3. In the bowl of a standing mixer, combine your flour and salt, stirring with your fingers just enough to incorporate the salt into the flour. Add your yeast mix, butter, sour cream, and egg to the flour-salt mix. Beat it with the paddle attachment of your mixer on medium-high speed for 1 minute (it should be mostly incorporated). Poke the dough out of the holes in your attachment and scrape the sides of the bowl with a spatula. Mix for 1 minute more or until thoroughly combined.

      You’d think combining so much stuff would be agony, but I was surprised by how quickly this makes an evenly incorporated dough.
    4. Lightly spray a large bowl with cooking oil. Scrape together your dough and place it in the bowl. Cover it with a clean dish towel (not terry cloth—bits of the material can get stuck in the dough if it touches it). Let the bowl rest in a warm place for 1-2 hours.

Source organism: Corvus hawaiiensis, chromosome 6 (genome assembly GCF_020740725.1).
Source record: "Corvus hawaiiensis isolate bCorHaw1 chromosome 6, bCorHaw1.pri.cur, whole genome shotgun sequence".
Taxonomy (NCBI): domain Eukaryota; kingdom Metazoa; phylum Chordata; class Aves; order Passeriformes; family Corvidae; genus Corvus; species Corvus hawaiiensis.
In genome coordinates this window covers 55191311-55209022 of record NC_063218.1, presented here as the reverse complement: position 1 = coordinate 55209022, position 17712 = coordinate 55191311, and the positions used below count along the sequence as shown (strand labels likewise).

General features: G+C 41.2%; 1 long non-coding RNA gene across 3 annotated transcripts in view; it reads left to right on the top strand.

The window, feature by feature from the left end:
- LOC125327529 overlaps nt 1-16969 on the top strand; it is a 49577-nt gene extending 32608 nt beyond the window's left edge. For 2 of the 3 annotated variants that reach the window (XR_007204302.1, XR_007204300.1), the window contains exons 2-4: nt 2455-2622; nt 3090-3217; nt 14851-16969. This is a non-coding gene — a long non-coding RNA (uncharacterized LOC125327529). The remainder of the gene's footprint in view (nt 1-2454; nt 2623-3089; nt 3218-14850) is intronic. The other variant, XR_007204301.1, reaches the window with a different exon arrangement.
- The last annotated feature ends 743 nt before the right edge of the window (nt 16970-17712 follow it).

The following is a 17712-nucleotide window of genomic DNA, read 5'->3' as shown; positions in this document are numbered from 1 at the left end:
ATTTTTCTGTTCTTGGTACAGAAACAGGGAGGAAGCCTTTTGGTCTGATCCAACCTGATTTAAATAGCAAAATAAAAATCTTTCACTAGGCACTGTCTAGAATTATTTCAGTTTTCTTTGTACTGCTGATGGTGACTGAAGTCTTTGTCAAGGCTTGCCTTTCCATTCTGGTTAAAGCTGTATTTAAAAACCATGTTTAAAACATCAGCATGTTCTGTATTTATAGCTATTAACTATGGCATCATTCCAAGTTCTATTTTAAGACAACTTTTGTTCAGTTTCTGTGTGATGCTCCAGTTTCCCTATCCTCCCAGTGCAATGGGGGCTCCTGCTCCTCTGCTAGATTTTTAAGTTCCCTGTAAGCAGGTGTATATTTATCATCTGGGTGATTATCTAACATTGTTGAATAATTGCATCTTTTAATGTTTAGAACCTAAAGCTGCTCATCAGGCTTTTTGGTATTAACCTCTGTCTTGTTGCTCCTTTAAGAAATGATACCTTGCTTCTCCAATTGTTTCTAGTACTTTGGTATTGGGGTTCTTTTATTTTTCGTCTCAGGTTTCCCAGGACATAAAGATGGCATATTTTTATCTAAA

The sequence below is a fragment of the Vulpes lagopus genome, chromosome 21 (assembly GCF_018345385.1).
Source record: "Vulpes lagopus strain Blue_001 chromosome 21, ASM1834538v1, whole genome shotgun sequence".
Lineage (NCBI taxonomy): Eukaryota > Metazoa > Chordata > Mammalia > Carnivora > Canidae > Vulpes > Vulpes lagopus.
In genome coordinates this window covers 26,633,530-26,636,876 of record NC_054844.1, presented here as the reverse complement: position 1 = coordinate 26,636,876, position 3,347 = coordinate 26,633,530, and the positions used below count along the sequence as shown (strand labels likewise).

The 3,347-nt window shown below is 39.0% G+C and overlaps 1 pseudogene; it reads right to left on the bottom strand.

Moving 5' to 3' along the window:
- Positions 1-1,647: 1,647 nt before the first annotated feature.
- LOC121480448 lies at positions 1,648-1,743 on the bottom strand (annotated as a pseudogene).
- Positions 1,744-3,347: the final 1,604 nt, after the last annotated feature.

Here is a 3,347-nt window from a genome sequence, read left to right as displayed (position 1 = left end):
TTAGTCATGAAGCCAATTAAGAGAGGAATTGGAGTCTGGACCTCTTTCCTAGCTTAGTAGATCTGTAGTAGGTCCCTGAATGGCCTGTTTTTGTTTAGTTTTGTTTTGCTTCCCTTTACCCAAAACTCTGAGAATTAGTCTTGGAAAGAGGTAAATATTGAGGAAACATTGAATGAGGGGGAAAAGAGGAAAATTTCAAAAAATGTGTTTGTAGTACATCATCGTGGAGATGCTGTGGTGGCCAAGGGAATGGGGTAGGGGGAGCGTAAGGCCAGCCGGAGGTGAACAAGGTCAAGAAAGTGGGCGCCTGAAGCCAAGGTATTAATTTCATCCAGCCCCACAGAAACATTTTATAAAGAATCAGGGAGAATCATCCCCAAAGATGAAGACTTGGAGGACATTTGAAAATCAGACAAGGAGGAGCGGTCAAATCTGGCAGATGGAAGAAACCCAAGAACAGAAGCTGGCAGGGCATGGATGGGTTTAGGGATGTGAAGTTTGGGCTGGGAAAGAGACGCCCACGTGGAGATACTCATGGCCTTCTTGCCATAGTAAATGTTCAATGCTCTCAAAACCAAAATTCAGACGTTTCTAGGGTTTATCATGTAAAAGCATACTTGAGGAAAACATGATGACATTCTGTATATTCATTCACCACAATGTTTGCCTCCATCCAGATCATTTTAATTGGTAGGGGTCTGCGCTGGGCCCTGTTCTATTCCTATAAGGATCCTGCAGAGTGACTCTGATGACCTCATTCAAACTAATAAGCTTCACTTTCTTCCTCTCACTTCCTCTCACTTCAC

The original recipe says it should double in size. Mine only increased its size by half in 1 1/2 hours, but my apartment was also pretty chilly the day I made this. I used the dough anyway, and it turned out just fine. Moral of the story: if your dough hasn’t risen much after an hour, give it a little more time but don’t worry about it too much.
    5. Pour your oil into a large pot and set it on medium heat (my burner was set to 7, but yours may be different). While you wait for the oil, divide your dough in half and roll out the first half on a floured surface until its 1/2-3/4 inch thick. With a 2 inch wide cookie cutter (I actually used a lid from a spice jar), cut circles from your dough until there’s no more room. Wad up your scraps, re-flour your surface, roll out the dough again, and cut more circles. Keep doing this until you only have a little bit of scraps left. Stick the scraps onto the remaining half of dough and repeat the flour/roll/cut process until you run out of dough entirely.

      You can make them bigger if you want, but keep in mind that you’ll need to cook them a little hotter and longer, and you’ll need the oil in your pan to be deeper. I like that these are tiny, though. You get more jelly in every bite and get to enjoy the benefits of a jelly doughnut without a feeling of overindulgence.